The twentieth century witnessed the electromagnetic evolution of communication. Technologies such as the radio, television, and the internet are today’s new media. However, electromagnetic communication, particularly the internet, was not the advent of instant communication. The internet connects our thoughts, whether it be for good or bad. The connection of information belongs to the internet’s predecessor: telegraphy. Marshall McLuhan’s medium theory highlights the concept of new media, the intersecting and convergence of old and new technologies. For example, Harry Potter movies (new media) are based off the contents of Harry Potter books (old media).

The internet was not the first instant communication platform, it is similar to the telegraphy networks that thrived during the Victorian era. “The Victorian Internet” by Tom Standage describes the history of the world’s first internet. Standage boldly begins his work saying, “In the nineteenth century there was no televisions, airplanes, computers, or spacecraft… there was, however, and Internet.”6The Victorian Internet was a worldwide communications network that shrunk the world through instant communication. Instant communication is often accredited to the modern internet, but this attribute is precedent. The concept of media richness began with the Victorian Internet in that it was the first communication technology to provide instant feedback. The media richness theory is based on two assumptions: people want to overcome equivocality and uncertainty in organizations and a variety of media commonly used in organizations work better for certain tasks than others.7 The capacity for a medium to provide instant feedback, transmit cues such as body language, to utilize natural language, and to create a personal focus determines the richness of the media.7 Beyond instant feedback and perhaps natural language (the creation of secret codes)6, the Victorian Internet lacks any further media richness. The modern internet sets the precedent as the richest media because it provides essentially face-to-face interaction on platforms such as YouTube, Facebook, Twitter, Snapchat, Instagram, FaceTime or any other social media platform.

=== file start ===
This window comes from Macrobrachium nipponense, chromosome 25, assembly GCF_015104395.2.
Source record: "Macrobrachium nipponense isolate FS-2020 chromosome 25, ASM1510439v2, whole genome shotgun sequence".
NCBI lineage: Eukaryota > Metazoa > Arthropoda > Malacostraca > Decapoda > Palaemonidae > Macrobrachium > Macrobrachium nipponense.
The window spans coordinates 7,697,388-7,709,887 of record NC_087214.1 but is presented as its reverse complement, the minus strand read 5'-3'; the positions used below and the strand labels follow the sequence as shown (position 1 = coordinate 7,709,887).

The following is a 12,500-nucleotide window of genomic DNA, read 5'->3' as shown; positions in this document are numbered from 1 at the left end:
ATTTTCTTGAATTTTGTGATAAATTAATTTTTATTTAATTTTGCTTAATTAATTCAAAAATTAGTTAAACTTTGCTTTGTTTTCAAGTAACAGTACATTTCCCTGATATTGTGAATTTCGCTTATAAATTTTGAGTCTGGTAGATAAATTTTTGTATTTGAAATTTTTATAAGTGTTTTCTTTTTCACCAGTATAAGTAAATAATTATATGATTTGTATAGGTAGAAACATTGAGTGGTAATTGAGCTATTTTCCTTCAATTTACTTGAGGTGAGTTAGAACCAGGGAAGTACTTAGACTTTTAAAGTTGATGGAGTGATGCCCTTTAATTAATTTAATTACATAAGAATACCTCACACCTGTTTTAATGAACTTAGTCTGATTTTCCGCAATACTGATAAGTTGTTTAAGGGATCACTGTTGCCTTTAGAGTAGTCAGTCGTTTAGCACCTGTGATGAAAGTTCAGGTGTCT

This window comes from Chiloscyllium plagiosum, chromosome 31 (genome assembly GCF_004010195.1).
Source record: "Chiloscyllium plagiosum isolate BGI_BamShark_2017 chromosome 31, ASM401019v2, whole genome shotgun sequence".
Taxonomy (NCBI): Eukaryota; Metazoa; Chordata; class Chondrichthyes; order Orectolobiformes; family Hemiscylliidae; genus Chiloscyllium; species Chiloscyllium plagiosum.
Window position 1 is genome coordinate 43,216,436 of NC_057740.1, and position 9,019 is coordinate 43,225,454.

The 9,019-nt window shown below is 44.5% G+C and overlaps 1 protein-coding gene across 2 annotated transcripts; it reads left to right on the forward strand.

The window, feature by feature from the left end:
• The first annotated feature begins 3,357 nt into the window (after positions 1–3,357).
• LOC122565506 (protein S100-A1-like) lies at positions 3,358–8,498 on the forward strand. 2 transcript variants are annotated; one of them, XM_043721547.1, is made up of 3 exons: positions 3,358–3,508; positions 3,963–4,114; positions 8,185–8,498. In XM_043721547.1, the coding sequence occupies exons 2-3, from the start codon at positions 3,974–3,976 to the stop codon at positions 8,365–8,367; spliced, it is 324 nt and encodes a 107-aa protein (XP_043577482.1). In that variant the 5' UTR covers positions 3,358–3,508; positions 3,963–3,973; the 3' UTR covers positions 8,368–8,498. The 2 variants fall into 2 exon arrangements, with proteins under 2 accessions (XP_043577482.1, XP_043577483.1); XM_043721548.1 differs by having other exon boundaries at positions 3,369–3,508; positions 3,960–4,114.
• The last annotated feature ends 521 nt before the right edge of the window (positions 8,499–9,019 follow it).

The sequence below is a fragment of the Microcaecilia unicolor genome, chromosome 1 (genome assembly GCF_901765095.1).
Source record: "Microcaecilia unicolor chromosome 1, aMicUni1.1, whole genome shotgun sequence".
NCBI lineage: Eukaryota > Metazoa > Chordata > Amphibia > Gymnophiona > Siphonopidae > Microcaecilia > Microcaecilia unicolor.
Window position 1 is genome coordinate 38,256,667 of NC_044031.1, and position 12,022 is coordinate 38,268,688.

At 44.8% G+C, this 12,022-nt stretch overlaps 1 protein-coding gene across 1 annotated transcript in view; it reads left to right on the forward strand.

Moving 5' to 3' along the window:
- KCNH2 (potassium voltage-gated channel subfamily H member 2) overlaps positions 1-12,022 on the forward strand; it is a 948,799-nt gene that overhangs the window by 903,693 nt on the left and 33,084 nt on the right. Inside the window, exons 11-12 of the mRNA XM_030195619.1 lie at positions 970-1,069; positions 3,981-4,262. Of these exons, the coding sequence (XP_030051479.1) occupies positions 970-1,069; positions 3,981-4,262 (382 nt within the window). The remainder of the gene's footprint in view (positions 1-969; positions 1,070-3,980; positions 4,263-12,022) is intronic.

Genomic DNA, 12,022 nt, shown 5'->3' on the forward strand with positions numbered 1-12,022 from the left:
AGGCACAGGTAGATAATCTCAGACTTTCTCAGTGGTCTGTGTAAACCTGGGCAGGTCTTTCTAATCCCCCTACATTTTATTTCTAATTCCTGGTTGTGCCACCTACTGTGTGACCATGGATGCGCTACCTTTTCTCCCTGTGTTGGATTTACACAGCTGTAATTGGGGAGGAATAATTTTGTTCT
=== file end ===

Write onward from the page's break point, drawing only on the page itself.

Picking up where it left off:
The internet allows users to find our niche. On the internet, I belong to a community of cynical humorists when I interact with fans of Jack Douglass, or a community of hardworking, do-it-yourself individuals who listen to Casey Neistat’s insights. The social presence theory exemplifies how the richness of the internet has created a community around internet personalities. The idea is that a medium’s social effects are principally caused by the degree of social presence which it affords to its users. The greater the presence afforded, the better a person perceives that individual.8When I am watching a video by Jack Douglass, I can see his blue eyes, the spit flying from his mouth when he shouts, or the traces of a unibrow growing. I know him so well because of the richness of the internet. Furthermore, the internet allows users to find social support in an individual’s social network.

The internet medium demands an internet celebrity who is not heroic or extraordinarily talented, the internet, in the case of internet personalities, requires content about authentic experiences that relates to other users. In accordance with McLuhan’s “the media is the message”, the modern internet, unlike any other communication technology, allows users to be themselves because it is the most rich mass media so far in human history.

The richness of the internet medium is a double-edged sword. Is it always good to allow users to be themselves? Should the content that users post and view be uncensored in the name of media richness? Is rich media a good thing? In terms of celebrity, scholars have argued that the face-to-face interactions on the internet has demeaned the value of being a celebrity. Fitzgerald states that the role of celebrity now exists “…squarely at eye level, lacking any pretense of pedestal altogether: postmodern pseudo- celebrity blips flooded the airwaves…”2Through changes in media, celebrities morphed from heroic to blips who flood the airwaves. Now, if one wishes to be a celebrity, one must gain serious publicity to distinguish himself or herself from the billions of other internet users. It is well known that publicity can be good or bad; either way, publicity is still publicity. One internet content creator, Logan Paul, exemplifies the dangers of creating publicity in the world’s richest media platform.

Logan Paul is known as an American internet personality with around 3.5 billion views across his media platforms. His YouTube channel, “Logan Paul Vlogs,” entertains some 17 million subscribers with everyday lifestyle content. Logan Paul received public outcry when he posted a vlog exploring an infamous Japanese forest, a location known as a popular suicide destination. In his vlog, Logan Paul finds a hanging man, and he even poses with the corpse. Not only is this content taboo and inappropriate, but also this video was uploaded to a channel that is followed by mostly younger viewers. Whether it be ignorance to his age demographic or just plain stupidity, Logan Paul failed to understand where to draw the line. Instances such as Logan Paul’s raises an essential question in today’s society: is it our responsibility to regulate the access the internet grants its users?